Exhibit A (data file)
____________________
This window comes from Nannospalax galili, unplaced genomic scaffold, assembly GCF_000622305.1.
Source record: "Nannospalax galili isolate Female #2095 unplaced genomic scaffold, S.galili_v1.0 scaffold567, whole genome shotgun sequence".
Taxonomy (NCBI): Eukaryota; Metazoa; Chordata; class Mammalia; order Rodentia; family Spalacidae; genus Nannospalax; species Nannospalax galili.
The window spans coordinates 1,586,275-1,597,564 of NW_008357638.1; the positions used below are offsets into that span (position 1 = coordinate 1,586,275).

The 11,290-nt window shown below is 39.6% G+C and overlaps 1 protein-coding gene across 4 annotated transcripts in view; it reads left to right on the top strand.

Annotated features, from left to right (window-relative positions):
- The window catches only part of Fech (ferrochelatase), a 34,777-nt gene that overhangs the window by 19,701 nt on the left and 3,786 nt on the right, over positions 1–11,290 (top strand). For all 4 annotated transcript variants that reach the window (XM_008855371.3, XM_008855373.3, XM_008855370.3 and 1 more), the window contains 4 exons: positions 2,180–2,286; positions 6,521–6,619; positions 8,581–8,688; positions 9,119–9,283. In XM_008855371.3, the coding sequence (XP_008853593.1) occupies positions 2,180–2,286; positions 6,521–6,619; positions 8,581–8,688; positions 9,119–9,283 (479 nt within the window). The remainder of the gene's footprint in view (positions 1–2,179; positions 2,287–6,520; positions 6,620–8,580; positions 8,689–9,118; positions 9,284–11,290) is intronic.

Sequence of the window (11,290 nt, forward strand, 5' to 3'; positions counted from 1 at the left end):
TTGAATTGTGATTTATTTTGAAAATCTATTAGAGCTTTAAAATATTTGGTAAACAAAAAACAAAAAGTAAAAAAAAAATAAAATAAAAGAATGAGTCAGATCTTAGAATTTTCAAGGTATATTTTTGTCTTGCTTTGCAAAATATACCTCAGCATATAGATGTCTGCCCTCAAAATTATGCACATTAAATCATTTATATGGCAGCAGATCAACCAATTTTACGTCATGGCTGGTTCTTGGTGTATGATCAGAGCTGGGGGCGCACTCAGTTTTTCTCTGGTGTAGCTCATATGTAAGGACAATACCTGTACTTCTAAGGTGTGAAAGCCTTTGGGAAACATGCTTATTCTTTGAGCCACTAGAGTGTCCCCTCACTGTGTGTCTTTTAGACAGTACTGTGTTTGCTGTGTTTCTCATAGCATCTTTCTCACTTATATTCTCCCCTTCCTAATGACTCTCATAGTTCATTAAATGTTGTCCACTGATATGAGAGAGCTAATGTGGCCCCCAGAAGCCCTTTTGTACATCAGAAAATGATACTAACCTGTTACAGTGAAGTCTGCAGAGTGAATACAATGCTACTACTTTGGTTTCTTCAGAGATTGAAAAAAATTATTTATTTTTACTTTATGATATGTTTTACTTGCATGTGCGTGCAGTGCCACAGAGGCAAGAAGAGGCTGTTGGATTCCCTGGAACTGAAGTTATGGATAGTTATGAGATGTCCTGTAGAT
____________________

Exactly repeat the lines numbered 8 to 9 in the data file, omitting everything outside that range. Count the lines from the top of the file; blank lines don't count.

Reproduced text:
Sequence of the window (11,290 nt, forward strand, 5' to 3'; positions counted from 1 at the left end):
TTGAATTGTGATTTATTTTGAAAATCTATTAGAGCTTTAAAATATTTGGTAAACAAAAAACAAAAAGTAAAAAAAAAATAAAATAAAAGAATGAGTCAGATCTTAGAATTTTCAAGGTATATTTTTGTCTTGCTTTGCAAAATATACCTCAGCATATAGATGTCTGCCCTCAAAATTATGCACATTAAATCATTTATATGGCAGCAGATCAACCAATTTTACGTCATGGCTGGTTCTTGGTGTATGATCAGAGCTGGGGGCGCACTCAGTTTTTCTCTGGTGTAGCTCATATGTAAGGACAATACCTGTACTTCTAAGGTGTGAAAGCCTTTGGGAAACATGCTTATTCTTTGAGCCACTAGAGTGTCCCCTCACTGTGTGTCTTTTAGACAGTACTGTGTTTGCTGTGTTTCTCATAGCATCTTTCTCACTTATATTCTCCCCTTCCTAATGACTCTCATAGTTCATTAAATGTTGTCCACTGATATGAGAGAGCTAATGTGGCCCCCAGAAGCCCTTTTGTACATCAGAAAATGATACTAACCTGTTACAGTGAAGTCTGCAGAGTGAATACAATGCTACTACTTTGGTTTCTTCAGAGATTGAAAAAAATTATTTATTTTTACTTTATGATATGTTTTACTTGCATGTGCGTGCAGTGCCACAGAGGCAAGAAGAGGCTGTTGGATTCCCTGGAACTGAAGTTATGGATAGTTATGAGATGTCCTGTAGAT